None of this mattered at the time. We were all full of confidence, and with what we knew from magazines, there was no perceptible end to the genre movies being produced. The future seemed certain and focused. In the meantime, poor James tried in vain to teach me how to mimic his signature sculpting style that is difficult for me to describe any other way than “ropey.” I believe what set James apart from anyone his age entering make up effects was that somehow, he had developed this signature style and it was so unique that it got him hired at different studios. I never really got the hang of it.

The late Spring and early Summer of 1981 brought with it what I believe was the second defining moment in what would continue this eruption of Make Up Effects, and that was Joe Dante’s film, The Howling. Cinefantastique magazine had already run a story about the film and its effects artist, the relatively unknown Rob Bottin.

Being a fan, I knew a few things about Mr. Bottin – he was a protégé of Rick Baker. He had been responsible for making the leprous ghosts in John Carpenter’s The Fog, and he had made an ape creature for a little known adult/fantasy film entitled Tanya’s Island. But prior to The Howling, I’m not sure if anyone truly knew the potential for Make Up Effects.

This was the first time the transformation from a man into a wolf would be accomplished without the use of optical dissolves and make up stages. Instead, it would be executed cleverly by a combination of progressive prosthetics, air-bladders, a mechanical head, careful lighting and editing. The result, for the time, was astounding and launched Rob Bottin to the forefront of practical make up effects. But it was not without its controversy.

In interviews, Bottin revealed that Rick Baker had started the film’s effects and many of the transformation ideas were to be utilized in an abandoned film for John Landis, entitled An American Werewolf in London. During the preparation of The Howling, John Landis received a green light for his film and Rick had to bow out to begin work on An American Werewolf, leaving Bottin to finish the Dante job. Whereas Rick’s werewolf would be more like an actual wolf, Rob Bottin’s werewolves were 8 ft. tall, bipedal giants.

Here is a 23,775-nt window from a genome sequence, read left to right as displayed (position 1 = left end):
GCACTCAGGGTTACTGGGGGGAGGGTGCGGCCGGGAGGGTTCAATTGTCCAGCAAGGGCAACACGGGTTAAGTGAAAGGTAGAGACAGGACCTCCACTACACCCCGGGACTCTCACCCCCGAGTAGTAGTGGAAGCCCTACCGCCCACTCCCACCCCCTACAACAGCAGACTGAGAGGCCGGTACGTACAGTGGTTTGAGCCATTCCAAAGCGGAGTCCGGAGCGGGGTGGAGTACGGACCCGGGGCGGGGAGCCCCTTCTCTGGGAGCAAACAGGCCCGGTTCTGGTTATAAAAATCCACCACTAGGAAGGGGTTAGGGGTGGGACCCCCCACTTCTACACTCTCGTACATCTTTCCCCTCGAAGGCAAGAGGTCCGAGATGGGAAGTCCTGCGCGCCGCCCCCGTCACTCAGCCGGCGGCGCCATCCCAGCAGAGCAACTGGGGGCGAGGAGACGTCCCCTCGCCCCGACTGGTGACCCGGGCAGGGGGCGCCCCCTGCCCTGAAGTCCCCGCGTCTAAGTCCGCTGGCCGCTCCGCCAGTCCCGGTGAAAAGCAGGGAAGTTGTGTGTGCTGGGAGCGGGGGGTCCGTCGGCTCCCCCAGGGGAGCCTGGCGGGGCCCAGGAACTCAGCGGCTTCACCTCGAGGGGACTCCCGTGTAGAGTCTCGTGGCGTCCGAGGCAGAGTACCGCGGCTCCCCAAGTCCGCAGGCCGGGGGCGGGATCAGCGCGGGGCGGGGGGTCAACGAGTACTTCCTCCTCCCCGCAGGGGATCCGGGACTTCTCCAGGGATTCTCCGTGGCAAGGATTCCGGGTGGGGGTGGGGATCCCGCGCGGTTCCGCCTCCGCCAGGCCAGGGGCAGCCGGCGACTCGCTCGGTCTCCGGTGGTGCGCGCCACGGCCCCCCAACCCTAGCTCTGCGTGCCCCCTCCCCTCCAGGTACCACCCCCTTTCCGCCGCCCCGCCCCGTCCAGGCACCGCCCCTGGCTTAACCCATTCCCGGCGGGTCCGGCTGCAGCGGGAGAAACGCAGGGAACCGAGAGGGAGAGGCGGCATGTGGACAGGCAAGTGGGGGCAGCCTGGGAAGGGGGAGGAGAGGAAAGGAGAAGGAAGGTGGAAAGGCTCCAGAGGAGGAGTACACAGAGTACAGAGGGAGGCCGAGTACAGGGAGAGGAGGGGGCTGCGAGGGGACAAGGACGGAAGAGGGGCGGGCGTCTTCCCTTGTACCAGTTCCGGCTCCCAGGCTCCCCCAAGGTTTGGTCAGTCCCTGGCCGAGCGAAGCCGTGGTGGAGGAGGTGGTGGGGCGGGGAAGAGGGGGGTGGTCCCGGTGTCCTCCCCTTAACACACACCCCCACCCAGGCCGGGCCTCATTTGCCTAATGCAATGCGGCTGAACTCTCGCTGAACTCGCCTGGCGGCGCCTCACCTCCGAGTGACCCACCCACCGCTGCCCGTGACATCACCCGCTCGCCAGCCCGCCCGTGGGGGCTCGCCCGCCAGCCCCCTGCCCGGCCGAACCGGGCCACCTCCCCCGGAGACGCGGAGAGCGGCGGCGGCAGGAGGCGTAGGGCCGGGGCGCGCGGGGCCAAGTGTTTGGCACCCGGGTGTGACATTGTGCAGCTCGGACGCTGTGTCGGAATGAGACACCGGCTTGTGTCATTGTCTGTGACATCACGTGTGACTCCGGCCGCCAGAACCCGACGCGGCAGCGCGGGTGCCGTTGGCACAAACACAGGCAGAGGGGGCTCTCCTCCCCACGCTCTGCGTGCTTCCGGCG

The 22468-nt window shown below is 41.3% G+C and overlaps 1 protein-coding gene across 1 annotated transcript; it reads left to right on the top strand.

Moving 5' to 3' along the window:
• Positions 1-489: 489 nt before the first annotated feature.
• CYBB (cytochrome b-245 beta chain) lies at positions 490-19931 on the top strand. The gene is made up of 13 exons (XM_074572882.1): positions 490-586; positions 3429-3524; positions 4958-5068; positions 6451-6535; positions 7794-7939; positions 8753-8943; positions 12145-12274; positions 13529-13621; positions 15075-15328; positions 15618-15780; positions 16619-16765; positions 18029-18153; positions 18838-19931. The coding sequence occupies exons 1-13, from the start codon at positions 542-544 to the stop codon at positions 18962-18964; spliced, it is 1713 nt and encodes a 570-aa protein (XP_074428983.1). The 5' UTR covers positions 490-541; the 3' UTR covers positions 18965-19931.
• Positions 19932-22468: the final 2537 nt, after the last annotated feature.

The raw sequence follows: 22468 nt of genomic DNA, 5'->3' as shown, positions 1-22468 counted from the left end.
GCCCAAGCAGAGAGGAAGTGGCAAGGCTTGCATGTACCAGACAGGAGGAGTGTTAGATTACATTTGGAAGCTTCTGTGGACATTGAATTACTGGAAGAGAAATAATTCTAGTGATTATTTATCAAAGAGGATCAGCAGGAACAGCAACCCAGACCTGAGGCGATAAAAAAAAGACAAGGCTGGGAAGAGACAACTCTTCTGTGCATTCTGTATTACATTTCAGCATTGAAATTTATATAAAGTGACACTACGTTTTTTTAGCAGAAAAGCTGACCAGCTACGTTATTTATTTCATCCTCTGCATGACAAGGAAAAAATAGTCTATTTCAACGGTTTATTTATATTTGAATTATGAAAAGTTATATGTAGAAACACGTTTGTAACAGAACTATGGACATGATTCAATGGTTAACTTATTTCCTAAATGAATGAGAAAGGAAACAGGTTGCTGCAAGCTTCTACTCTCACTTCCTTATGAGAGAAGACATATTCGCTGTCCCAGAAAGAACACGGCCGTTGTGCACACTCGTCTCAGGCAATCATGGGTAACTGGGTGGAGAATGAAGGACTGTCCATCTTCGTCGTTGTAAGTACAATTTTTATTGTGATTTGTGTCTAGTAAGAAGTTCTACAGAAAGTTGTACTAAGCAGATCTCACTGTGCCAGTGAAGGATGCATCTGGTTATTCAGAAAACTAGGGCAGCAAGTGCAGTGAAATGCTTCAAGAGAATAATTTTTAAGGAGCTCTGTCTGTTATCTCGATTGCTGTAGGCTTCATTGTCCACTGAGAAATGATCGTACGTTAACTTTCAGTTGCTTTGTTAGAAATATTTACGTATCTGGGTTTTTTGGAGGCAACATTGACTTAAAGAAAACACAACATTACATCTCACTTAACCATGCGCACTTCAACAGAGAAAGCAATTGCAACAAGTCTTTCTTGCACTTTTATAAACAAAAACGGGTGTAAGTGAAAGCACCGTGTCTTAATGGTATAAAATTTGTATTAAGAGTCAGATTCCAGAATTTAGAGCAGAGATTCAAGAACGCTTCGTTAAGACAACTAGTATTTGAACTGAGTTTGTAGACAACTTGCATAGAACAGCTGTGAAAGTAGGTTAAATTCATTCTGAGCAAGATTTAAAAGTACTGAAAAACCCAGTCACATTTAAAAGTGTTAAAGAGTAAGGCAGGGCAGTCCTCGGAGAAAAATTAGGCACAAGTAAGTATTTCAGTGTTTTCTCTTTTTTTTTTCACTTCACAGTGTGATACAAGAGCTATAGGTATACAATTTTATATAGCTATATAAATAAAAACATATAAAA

If that weren’t enough, Dick Smith’s protégé, Carl Fullerton, was busy doing high-end gore effects for Michael Wadleigh’s film The Wolfen, based on a novel by Whitley Strieber about a pack of super-intelligent wolves surviving and hunting in downtown New York. The world of Make Up Effects was expanding!

By the summer, An American Werewolf in London opened and audiences, once again were dumbfounded as actor David Naughton seemed to transform into a giant wolf but this time did so in a brightly lit room in an attempt to impress upon the audience that Rick Baker’s brilliant work wasn’t relying on careful, dramatic lighting to enhance or hide what the audience was experiencing.

However, Rick’s work wasn’t limited to the werewolf and the transformation. Rick also designed and executed very graphic gore effects as well as the incredible physical deterioration of one of the main characters, Jack, played by Griffen Dunne. Jack, having been killed by a werewolf, revealed himself to be undead to David Naughton and appeared progressively more rotten until, at the height of his decay, was replaced by a sophisticated puppet.

As we all know, 1981 represented three other major motion picture events.